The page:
By Debbie Gregory.
According to a 15 year RAND study, Iraq and Afghanistan veterans are not having as much of a difficult time finding employment as some sources would have the public believe.
There are still many hurdles to overcome, with the study revealing that veterans aged 18 to 24 who have recently separated have struggled to find jobs compared to the same demographic in the civilian population. With that said, part of that statistical information may be due to the fact that this age group is opting to use their education benefits and attend school rather than working full time jobs.
Other post-9/11 veterans do not have a much higher unemployment rate than their civilian counterparts. While the media relies on data from the Bureau of Labor and Statistics for its reporting, RAND looked at the U.S. Census Bureau’s American Community Survey, where the sample size is much larger. Utilizing these numbers, the RAND study shows that post-9/11 veteran unemployment is not so different when compared to demographically similar non-veterans.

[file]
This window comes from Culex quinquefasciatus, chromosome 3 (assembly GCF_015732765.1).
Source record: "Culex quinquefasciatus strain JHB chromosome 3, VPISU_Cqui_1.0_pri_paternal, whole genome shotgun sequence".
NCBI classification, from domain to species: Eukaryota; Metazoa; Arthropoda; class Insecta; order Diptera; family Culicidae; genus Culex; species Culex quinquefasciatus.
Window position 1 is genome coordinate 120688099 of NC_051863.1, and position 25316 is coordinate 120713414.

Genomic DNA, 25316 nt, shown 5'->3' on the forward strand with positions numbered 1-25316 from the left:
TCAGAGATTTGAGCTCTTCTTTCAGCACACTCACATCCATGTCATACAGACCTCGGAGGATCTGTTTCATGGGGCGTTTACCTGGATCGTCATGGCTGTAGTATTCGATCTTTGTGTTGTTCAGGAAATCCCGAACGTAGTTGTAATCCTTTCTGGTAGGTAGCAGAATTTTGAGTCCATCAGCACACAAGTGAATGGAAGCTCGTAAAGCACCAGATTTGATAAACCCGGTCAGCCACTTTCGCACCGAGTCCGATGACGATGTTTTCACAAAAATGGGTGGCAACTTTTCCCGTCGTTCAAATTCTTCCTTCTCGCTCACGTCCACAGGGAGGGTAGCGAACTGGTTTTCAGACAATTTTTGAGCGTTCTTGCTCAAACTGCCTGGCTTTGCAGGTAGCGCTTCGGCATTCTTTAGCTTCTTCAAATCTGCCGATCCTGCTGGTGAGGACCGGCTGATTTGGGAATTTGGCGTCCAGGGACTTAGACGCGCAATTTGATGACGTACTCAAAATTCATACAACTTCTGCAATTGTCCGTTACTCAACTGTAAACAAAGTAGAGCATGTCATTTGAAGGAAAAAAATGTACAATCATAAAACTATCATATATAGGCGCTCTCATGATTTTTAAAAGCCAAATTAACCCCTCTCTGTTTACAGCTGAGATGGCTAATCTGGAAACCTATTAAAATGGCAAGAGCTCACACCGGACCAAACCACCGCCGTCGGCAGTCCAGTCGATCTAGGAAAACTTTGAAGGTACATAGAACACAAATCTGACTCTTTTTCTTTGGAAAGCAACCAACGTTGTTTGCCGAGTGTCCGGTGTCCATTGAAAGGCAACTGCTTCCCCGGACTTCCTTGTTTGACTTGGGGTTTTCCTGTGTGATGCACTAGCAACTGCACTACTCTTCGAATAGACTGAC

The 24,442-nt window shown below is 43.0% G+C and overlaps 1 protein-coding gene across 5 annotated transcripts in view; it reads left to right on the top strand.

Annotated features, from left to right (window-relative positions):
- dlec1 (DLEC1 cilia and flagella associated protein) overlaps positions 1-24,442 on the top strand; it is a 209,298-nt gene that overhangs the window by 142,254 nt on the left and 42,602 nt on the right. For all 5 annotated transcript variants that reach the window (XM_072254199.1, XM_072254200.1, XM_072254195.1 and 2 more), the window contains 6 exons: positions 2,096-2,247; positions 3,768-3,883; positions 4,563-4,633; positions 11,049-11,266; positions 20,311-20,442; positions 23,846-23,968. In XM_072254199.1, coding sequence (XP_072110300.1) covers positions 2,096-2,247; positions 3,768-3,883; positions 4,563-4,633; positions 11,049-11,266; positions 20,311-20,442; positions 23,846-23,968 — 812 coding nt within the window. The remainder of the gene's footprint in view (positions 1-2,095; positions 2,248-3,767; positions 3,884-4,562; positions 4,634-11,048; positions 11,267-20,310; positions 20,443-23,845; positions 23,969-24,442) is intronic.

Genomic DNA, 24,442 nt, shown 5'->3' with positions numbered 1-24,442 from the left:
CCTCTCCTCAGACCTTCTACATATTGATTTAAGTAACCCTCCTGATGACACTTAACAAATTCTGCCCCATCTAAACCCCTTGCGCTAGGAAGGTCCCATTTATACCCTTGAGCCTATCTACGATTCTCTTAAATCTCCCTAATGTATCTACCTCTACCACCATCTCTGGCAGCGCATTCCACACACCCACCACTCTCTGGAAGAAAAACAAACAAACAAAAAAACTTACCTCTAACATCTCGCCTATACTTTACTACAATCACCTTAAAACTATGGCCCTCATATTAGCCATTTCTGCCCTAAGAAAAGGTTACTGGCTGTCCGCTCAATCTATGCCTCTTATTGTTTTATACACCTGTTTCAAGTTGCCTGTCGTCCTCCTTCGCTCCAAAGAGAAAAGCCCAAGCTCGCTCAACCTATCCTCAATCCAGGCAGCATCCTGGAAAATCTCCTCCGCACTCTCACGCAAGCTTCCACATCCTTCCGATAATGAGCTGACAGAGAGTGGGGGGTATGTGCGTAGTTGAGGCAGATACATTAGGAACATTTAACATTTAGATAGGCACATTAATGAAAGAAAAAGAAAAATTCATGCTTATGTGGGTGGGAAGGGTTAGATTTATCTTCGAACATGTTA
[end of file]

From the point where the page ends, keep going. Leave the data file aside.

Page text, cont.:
Also factoring in to the unemployment statistics is the number of veterans who are receiving unemployment benefits. With that said, the RAND study found that the majority of veterans receiving unemployment benefits were reservists returning from mobilization in Iraq and Afghanistan.
The RAND study found that tax credits for hiring veterans, such as the Vow to Hire Heroes Act and the Work Opportunity Tax Credit, have had a positive effect on veteran hiring.
So have programs designed to improve veterans’ transition and employment opportunities, such as the 100,000 Jobs Mission, which has exceeded expectations.
Whether you are an employer looking to reach the veteran community with your job openings, an institution of higher learning, or a member of the military, a veteran or a supporter, we hope you will reach out to MilitaryConnection.com. We are known as “the Go To Site” and have of the most comprehensive online directories of resources and information for our audience.